After formation of the coiled polymeric precursor hollow fiber laden with inorganic material it can preferably be dried to remove volatiles or dried and stored, or transferred directly to a treatment to remove the organic polymer from the hollow fiber. Because the polymeric precursor hollow fiber is somewhat resilient it is often preferred to use some means to restrain the coiled polymeric precursor hollow fiber, for instance, on the mandrel. Upon drying the polymeric precursor hollow fiber will attain some degree of rigidity. However, it is generally preferred to use some means of restraint to maintain the coiled configuration during further processing.

During the drying process in which volatiles are removed the coiled polymeric precursor hollow fiber will undergo substantial size reduction in the fiber diameter, wall structure and length. As the length of the fiber shrinks upon drying the loop diameter of the coil will also be reduced. If a rigid mandrel is used to support the coiled polymeric precursor hollow fiber, there may be considerable distortion of the cross section of the shrinking hollow fiber. That is, an originally circular annular cross section of a hollow fiber may be compressed into an oval or flattened annular cross section.

The use of a rigid mandrel may also create excess linear stress in the coiled hollow fiber resulting in cracking in the coiled loops. Stress and distortion resulting from the shrinking can be avoided by use of a compressible mandrel. For instance, a layer of compressible elastic foam located between the rigid supporting mandrel and the coiled polymeric precursor hollow fiber is often adequate to absorb the compressive stresses associated with the shrinkage resulting from drying. For instance, in the case of forming a cylindrical helical-shaped polymeric precursor hollow fiber, mandrels can be prepared by covering a metal pipe or rod with flexible rubber pipe insulation. Grooves can be longitudinally cut at 90 degree intervals in the outer surface of the flexible rubber pipe insulation. The outer surface of the flexible rubber is then loosely covered with a polymester film with creases of the film inserted in the longitudinal grooves so that, as the polymeric precursor hollow fiber helical coil shrinks compressing the flexible rubber, the film is taken up by the narrowing grooves in the flexible rubber. This results in a smooth compression absorbing surface.

When the polymeric precursor hollow fiber has been shaped into the coiled configuration, the coil-shaped polymeric precursor hollow fiber can be treated to remove the organic polymer. This can generally be accomplished by heating. For instance, the polymeric precursor hollow fiber can be heated to decompose the organic polymer followed by reacting the residual organic material in an oxidizing environment.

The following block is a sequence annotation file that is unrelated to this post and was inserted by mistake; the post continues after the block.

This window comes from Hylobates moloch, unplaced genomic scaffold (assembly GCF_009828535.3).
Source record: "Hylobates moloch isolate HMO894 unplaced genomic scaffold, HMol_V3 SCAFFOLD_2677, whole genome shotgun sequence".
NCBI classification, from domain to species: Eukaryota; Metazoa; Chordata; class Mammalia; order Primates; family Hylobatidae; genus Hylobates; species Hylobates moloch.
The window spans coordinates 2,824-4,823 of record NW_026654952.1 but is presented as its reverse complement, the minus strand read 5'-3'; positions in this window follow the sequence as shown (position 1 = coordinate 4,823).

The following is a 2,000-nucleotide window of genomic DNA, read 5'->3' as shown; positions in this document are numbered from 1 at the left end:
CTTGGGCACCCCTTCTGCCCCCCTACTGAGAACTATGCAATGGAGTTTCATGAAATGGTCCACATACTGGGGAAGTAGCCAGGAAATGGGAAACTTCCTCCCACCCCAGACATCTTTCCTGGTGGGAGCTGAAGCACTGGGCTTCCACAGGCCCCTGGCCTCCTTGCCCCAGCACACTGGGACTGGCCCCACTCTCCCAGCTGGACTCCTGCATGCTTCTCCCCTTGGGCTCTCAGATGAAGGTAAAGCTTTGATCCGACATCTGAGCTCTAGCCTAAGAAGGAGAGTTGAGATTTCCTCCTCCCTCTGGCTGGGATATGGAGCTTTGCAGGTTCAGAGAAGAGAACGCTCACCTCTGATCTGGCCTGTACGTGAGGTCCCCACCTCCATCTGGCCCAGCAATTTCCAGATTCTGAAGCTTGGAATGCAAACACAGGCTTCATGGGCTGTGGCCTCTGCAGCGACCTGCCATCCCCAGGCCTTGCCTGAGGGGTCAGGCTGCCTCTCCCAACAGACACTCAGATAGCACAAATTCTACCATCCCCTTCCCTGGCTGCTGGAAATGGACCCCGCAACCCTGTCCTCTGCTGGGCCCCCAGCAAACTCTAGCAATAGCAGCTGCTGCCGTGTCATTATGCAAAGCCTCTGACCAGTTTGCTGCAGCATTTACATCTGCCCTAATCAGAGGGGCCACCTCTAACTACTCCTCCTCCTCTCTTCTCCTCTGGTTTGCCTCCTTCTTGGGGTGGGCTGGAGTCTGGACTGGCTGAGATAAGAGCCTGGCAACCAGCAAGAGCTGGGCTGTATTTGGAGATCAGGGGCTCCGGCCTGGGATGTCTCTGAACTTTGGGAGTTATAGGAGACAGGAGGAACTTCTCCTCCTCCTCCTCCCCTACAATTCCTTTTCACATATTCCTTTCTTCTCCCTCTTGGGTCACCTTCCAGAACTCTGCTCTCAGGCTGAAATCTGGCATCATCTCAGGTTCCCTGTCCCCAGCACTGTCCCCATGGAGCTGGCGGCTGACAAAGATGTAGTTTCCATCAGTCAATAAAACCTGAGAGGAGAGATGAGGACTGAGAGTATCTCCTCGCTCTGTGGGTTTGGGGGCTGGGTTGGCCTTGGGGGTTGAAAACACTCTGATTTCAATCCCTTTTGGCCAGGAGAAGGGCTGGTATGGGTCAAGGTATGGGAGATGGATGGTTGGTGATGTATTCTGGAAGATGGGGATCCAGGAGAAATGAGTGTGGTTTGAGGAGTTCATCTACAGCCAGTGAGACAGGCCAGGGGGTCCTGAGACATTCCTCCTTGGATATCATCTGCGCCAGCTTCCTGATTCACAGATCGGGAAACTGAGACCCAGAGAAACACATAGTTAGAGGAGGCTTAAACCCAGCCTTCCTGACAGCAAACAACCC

While an oxidizing environment is desirable to aid maintaining the inorganic oxides that are used in solid electrolyte applications, other environments may be preferred. For instance, an inert or reducing environment may be used to aid in the reduction of a metal oxide material where metal hollow fibers are desired. Often a combination of inert, oxidizing or reducing environments will be employed. For instance, an inert environment, such as a nitrogen purge stream, will be used as the polymeric precursor hollow fiber is heated in an oven. As the temperature rises, the remaining volatile components of the hollow fiber will outgas and the organic polymeric material will decompose, usually to gases and residual carbon. When the temperature reaches a certain stage, an oxidizing environment can be employed, for example by supplementing the nitrogen purge stream with an oxygen stream, to react with residual carbon or other organic material.

For the purpose of this invention, it will be understood that the temperature range at which polymer removal and oxidation or reduction will occur and the sintering temperatures may overlap to some extent. In the case of solid electrolyte material, some sintering may occur at the temperatures at which polymer removal and oxidation is carried out. Such sintering is sufficient to maintain the inorganic material in the coiled hollow fiber structure.

The resulting coiled inorganic hollow fiber may then be conducted directly into a sintering environment. There exist a number of processes which will accomplish the sintering of the inorganic hollow fiber. The term "sintering" is meant to include an agglomeration by fusion and bonding of the sinterable inorganic material to at least that point at which the particulate material forms a coherent structure. When it is sintered, the inorganic material maintains the structure of the coiled polymeric precursor hollow fiber. This produces the inorganic hollow fiber having at least one segment self-supportingly disposed as a coil. The sintering process chosen will depend upon the character and composition of the inorganic coiled hollow fiber and the desired final properties which may include density, conductivity, strength, grain size and composition. For instance, well-known sintering processes applicable to sintered metal products are different than those applicable to solid electrolyte structures, which are also known in that field.